NACCHO Aboriginal & Torres Strait Islander Health News: 2022 influenza vax early provider advice

feature tile text 'Australian government provides early advise on 2022 flu vaccination' & image of yellow street sign against grey storm clouds with words 'flu season ahead

2022 influenza vax early provider advice

The Australian Government Acting Chief Medical Officer, Dr Sonya Bennett, has provided early advice on seasonal influenza vaccination under the National Immunisation Program in 2022 and the Australian Technical Advisory Group on Immunisation (ATAGI) has released a clinical statement on the administration of seasonal influenza vaccines in 2022.

You are asked to make every effort to distribute this advice through your organisations and networks, including through regular newsletter correspondence with members and providers, professional magazines and/or publications, and other avenues as appropriate.

Key information is also covered in a news item for health professionals published on the Department of Health website here. Supporting resources will be available in advance of the program rollout in April.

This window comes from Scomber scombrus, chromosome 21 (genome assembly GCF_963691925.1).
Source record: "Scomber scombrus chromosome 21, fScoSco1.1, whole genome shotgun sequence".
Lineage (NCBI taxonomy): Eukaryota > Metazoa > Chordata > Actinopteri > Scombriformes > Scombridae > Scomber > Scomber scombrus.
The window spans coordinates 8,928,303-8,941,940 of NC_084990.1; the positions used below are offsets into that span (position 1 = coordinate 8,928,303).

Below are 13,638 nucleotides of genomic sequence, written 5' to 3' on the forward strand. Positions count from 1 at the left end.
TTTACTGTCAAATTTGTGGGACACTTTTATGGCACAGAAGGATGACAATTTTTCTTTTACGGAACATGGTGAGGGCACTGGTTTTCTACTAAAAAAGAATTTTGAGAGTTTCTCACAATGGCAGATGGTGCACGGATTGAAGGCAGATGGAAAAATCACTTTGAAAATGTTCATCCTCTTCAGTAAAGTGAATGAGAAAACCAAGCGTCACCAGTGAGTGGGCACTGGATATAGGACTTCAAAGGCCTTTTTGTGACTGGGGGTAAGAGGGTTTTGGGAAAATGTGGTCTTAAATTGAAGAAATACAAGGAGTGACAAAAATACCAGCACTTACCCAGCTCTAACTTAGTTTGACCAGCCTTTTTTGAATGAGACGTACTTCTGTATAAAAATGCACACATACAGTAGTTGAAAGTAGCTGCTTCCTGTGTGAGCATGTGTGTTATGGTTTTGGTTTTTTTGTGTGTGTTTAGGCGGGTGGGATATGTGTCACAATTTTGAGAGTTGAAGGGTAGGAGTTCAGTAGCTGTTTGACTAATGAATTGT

GPs and other immunisation providers can also get the latest National Immunisation Program updates by subscribing to the Department of Health’s email list here.blue banner text '2022 influenza season early advice' & fector image of red hand held up with word flu on it

Kids COVID Catch Up Campaign

Paediatricians and specialist physicians from The Royal Australasian College of Physicians (RACP) have launched a major campaign calling for children’s health and wellbeing to be a top priority for COVID-19 pandemic recovery. This includes establishing a national taskforce to address the major setbacks that children and young people have faced due to the COVID-19 pandemic.